Canis ISSN: 2398-2942

Babesia spp

Contributor(s): Stephen Kania, Ian Wright




  • Phylum: Apicomplexa.
  • Class: Sporozoea.
  • Subclass: Piroplasmea.
  • Order: Piroplasmida.
  • Family: Babesiidae.
  • Genus:Babesia.

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Clinical Effects



  • Within erythrocytes of primary host.
  • Intermediate hosts are ticks of the family Ixodidae.


In primary host
  • Organism divides asexually by budding within red blood cells → 2 or 4 individuals per cell.
  • Erythrocyte eventually ruptures → organisms liberated → penetrate new red cells.
  • Parasitemic blood ingested by tick.
In intermediate host
  • Sexual reproduction may occur in gut of tick.
  • Followed by schizogony → motile club-shaped vermicules.
  • Migrate to tissues of tick, especially ovaries → multiplication.
  • Invade eggs of tick → multiply in hatched larvae.
  • Enter salivary glands of larvae → infective sporozoites → inoculated into new host.


Pathological effects

  • Humans: fever, hemolytic anemia, may be fatal. More common in splenectomized patients.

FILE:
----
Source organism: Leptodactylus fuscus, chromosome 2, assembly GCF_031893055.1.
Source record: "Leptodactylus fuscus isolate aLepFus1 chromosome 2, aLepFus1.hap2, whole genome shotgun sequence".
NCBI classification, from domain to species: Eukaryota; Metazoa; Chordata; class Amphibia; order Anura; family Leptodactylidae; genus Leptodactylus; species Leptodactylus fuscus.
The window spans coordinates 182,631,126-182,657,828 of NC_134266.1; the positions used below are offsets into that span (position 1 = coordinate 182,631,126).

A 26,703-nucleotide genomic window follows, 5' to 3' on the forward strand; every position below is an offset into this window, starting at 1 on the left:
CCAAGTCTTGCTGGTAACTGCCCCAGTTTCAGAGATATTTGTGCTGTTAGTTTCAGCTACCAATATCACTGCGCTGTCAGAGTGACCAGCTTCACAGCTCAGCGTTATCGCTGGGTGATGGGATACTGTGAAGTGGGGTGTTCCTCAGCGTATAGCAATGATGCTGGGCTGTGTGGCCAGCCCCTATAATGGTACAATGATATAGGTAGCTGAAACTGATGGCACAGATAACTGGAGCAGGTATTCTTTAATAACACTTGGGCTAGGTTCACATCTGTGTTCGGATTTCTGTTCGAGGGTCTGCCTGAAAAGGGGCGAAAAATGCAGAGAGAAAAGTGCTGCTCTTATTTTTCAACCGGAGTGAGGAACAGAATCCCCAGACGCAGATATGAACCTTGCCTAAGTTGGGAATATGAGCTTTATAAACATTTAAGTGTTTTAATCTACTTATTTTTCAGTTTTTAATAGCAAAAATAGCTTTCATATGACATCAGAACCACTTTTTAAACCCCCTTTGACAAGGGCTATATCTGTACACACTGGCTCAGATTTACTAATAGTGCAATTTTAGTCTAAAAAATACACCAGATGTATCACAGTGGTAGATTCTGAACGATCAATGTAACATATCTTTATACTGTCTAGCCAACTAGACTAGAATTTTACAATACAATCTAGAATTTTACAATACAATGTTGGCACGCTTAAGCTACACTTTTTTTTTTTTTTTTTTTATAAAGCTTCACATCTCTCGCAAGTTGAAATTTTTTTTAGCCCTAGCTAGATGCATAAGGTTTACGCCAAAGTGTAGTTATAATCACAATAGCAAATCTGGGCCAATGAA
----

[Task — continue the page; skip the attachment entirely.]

• Dog/cat: progressive anemia Anemia: overview ; may be acute or chronic; often subclinical.



  • None in North America or the UK.
  • Available for dogs in France.

Other countermeasures


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Further Reading


Refereed papers

  • Recent references from PubMed and VetMedResource.
  • Swainsbury C, Bengtson G & Hill P (2016) Babesiosis in dogs. Vet Rec 178 (7), 172 PubMed.
  • Taboada J, Harvey J W, Levy M G et al (1992) Seroprevalence of babesiosis in Greyhounds in Florida. JAVMA 200 (1), 47-50 PubMed.
  • Conrad P, Thomford J, Yamane I et al (1991) Hemolytic anemia caused by Babesia gibsoni infection in dogs. JAVMA 199 (5), 601-605 PubMed.
  • Taboada J & Merchant S R (1991) Babesiosis of companion animals and man. Vet Clin North Am Small Anim Pract 21 (1), 103-123 PubMed.
  • Abdullahi S U, Mohammed A A, Trimnell A R et al (1990) Clinical and haematological findings in 70 naturally occurring cases of canine babesiosis. JSAP 31 (3), 145-147 VetMedResource.